“It happened to my lot to come onto the first two Indians lying together dead,” Woodruff recorded in his journal. “I passed over them without saying anything and next found a full quiver with 60 well-made arrows in it and a fine bow also….
“After the ground for some distance around had been searched to be sure there were no live Apaches in the bush we took off the belts, pistols, moqisons [sic] and the Chiefs Cap, then found a good, deep crevice in the rocks….
“These Indians were all well clad in native attire, the…chief wore a belt filled with .45-70 shells, the squaw carried a knife, pistol and many trinkets. The little one had a knife in the belt. They were the most savage looking group I have ever seen.
“We followed the trail of those who escaped but did not find them nor their tracks. We returned to the Harris Ranch, had a dance and spent the night.”
Another description by Anthony Ivins revealed a man who took great pride in his appearance, even as he was living a dangerous hit-and-run existence: “The man wore a skull cap made from heavy buckskin, with a strip under the chin, on each side of which were small horn like projections to which tufts of eagle feathers were attached. A silver crescent…with a piece of polished turquoise in the center, adorned the front, while at the sides and behind, were ornaments of polished stone and silver.
“Around his neck, attached to a string of beads were a small Catholic cross and a Free Mason’s cross. The latter had contained an inscription but the letters had been obliterated.
“He wore a tight fitting, shirt, underneath which strapped to his body was a pair of French field-glasses. Belt, knife case, pouches and moccasins and other accouterments were all Indian made and showed excellent workmanship……”
This macabre incident also included the posse burying the three Apaches twice, not to please the Mormon Elders, but to appease Mexican officials who wanted to make sure that no Mexicans had been killed by these gringos who lived among them. On November 22, the headlines declared, “Killed in Fight with Mormons. Apache Kid Meets His Death. A.O. Woodruff Present at His Burial.”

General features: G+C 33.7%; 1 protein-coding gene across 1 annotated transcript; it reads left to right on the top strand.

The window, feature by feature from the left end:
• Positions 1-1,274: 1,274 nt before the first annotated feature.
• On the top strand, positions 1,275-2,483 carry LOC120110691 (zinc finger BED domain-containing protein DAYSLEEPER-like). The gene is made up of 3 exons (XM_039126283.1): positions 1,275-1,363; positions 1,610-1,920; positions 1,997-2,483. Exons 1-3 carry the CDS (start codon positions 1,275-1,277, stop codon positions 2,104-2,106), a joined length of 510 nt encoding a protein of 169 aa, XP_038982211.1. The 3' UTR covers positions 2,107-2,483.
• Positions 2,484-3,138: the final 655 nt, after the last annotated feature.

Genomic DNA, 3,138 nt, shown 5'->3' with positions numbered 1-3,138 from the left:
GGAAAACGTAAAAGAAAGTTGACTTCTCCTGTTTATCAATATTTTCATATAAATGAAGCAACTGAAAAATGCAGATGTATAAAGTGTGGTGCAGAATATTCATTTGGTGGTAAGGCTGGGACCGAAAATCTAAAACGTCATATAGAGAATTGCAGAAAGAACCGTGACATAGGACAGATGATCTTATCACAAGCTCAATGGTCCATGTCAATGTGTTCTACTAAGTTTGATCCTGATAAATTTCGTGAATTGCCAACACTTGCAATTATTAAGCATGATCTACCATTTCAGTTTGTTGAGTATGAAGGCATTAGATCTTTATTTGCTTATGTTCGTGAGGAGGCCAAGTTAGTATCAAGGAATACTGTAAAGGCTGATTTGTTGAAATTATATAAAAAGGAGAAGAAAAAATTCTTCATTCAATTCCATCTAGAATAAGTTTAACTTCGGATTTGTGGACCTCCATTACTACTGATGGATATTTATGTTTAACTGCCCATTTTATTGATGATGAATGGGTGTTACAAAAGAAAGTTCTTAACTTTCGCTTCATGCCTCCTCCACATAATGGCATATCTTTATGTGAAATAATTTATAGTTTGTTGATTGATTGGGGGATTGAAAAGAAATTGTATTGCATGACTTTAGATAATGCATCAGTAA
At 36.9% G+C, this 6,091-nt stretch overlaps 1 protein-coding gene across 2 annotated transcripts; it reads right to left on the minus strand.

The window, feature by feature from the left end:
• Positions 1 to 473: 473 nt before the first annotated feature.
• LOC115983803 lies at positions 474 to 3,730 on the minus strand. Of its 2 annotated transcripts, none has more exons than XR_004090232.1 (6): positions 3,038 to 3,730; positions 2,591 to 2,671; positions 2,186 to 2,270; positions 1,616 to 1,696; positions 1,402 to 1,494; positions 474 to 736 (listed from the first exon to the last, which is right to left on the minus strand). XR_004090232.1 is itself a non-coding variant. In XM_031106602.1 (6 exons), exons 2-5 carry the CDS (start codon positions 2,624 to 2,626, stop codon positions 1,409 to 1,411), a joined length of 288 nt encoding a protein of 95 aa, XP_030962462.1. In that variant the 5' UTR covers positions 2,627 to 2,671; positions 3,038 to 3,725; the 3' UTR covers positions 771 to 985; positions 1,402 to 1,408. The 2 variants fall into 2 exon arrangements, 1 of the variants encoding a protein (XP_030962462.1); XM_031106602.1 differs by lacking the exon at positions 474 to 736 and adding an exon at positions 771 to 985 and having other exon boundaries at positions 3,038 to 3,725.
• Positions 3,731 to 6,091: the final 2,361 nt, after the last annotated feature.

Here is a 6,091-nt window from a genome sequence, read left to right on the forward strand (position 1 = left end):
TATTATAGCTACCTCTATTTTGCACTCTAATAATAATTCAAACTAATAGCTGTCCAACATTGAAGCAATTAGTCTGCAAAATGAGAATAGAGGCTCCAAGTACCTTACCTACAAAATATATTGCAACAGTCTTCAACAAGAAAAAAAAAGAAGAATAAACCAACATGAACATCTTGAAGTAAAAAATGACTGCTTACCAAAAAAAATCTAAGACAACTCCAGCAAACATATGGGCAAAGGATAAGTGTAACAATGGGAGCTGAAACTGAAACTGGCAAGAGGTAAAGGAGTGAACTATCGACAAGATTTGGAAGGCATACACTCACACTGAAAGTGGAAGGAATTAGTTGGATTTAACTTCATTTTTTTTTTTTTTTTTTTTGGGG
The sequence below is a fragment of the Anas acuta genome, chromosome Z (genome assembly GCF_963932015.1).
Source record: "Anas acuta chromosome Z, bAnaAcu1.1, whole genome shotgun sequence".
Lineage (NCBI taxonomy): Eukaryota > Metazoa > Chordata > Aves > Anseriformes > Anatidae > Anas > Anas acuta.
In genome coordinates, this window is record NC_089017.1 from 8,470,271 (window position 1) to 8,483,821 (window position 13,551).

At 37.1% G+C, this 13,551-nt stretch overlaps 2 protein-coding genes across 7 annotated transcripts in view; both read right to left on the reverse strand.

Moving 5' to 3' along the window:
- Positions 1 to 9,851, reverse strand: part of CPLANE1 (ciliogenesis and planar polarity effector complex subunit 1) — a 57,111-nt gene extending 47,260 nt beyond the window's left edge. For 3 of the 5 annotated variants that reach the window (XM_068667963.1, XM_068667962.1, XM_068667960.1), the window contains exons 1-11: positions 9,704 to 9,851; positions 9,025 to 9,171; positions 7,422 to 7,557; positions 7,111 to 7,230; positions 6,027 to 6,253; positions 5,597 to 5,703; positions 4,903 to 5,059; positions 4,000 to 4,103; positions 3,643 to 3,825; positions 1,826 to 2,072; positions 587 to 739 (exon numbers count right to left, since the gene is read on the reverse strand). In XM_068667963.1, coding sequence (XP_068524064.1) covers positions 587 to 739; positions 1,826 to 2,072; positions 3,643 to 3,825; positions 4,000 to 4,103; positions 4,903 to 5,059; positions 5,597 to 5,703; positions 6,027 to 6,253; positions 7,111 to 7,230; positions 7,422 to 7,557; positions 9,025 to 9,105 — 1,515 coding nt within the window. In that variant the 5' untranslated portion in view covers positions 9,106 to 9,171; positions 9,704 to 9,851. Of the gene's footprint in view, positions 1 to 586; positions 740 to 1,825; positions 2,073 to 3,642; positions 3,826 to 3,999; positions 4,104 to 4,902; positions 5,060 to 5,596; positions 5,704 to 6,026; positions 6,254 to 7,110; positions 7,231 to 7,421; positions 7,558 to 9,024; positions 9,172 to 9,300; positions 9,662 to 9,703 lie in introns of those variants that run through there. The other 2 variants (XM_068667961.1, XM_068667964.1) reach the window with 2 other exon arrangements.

The posse placed a blanket in a crevice, Woodruff recounted, and laid the body of the leader first. They placed the girl at his feet and the female over both of them. They then respectfully added a blanket over the three bodies and then piled rocks, 3 feet high, on top.
The posse then checked the countryside for additional sign of Apaches or supplies. They located one stolen horse and saddle. The remainder of the band had escaped into the depths of the Sierra Madre Mountains. Mexican officials from Casas Grandes met with the Mormons at the burial site. The Mexicans removed the rocks and the blankets, divulging that the reports were true. “Sí, son indios bábaros,” one Mexican official said. (“Yes, they are savage Indians.”) After the grisly review, more individuals from the colonias examined the bodies. They agreed that the one appearing to be the leader was the elusive Apache Kid. Several of the men had freighted to and from San Carlos and had seen the young man while he was a scout at San Carlos. Others had observed his picture on the many wanted posters.
President Ivins also identified the slain warrior as being the Apache Kid, and Woodruff noted in his diary that the two planned to report the affair to Capt. Nicholson at San Carlos.
The posse reburied the bodies. President Ivins later wrote about the killing of the Apache Kid: “He killed Mormons and by Mormons was killed.” The Apaches undoubtedly viewed their dead leader as a brave combatant, fighting for the survival of his band in the only way he knew how.
Was the dead man the Apache Kid? The residents of the Sierra Madre Mountains who dealt with Apache raids for years believed so.
The list of items the posse took from the Apaches is not the story of rag-tag Apache remnants known to haunt the Sierra Madre cordillera between Sonora and Chihuahua in Mexico. These broncos wore beautifully tanned buckskin, rode stolen horses and were well-armed. But fate had turned against them that winter.
The inventory items received by Mexican officials in Casas Grandes read like a mini-exhibit of Sierra Madre Apache artifacts. Whatever happened to them, no one knows. Officials perhaps kept them as souvenirs. An inventory item that jumps out at researchers are the “French” binoculars carried by the dead leader believed to be the Apache Kid. The Apache Kid was photographed with his famed field glasses.
“…at some point in his scouting career Kid began carrying binoculars on a long shoulder strap,” noted Phyllis de la Garza, in her biography of the Apache Kid. Here is the inventory list:
• Bow, quiver and 40-60
• Moccasins-well made
• Three knives
• Cartridge Belts with .45-70 ammo
• Colt Revolver with pearl handle
• Medicine belt taken from the dead woman, with roots and herbs attached
• Saddle (found later on a missing horse the Apaches left behind)
• Various trinkets; string of silver beads and feathered war cap with silver crescent and turquoise stone in the middle
• Knife cases and leather pouches of excellent craftsmanship
• Two crosses (Catholic and Masonic)
Lynda A. Sánchez wishes to thank genealogist William S. Bryan for his special assistance. Sánchez will publish a more detailed discussion of these never-before-published accounts in her manuscript on the Lost Apaches.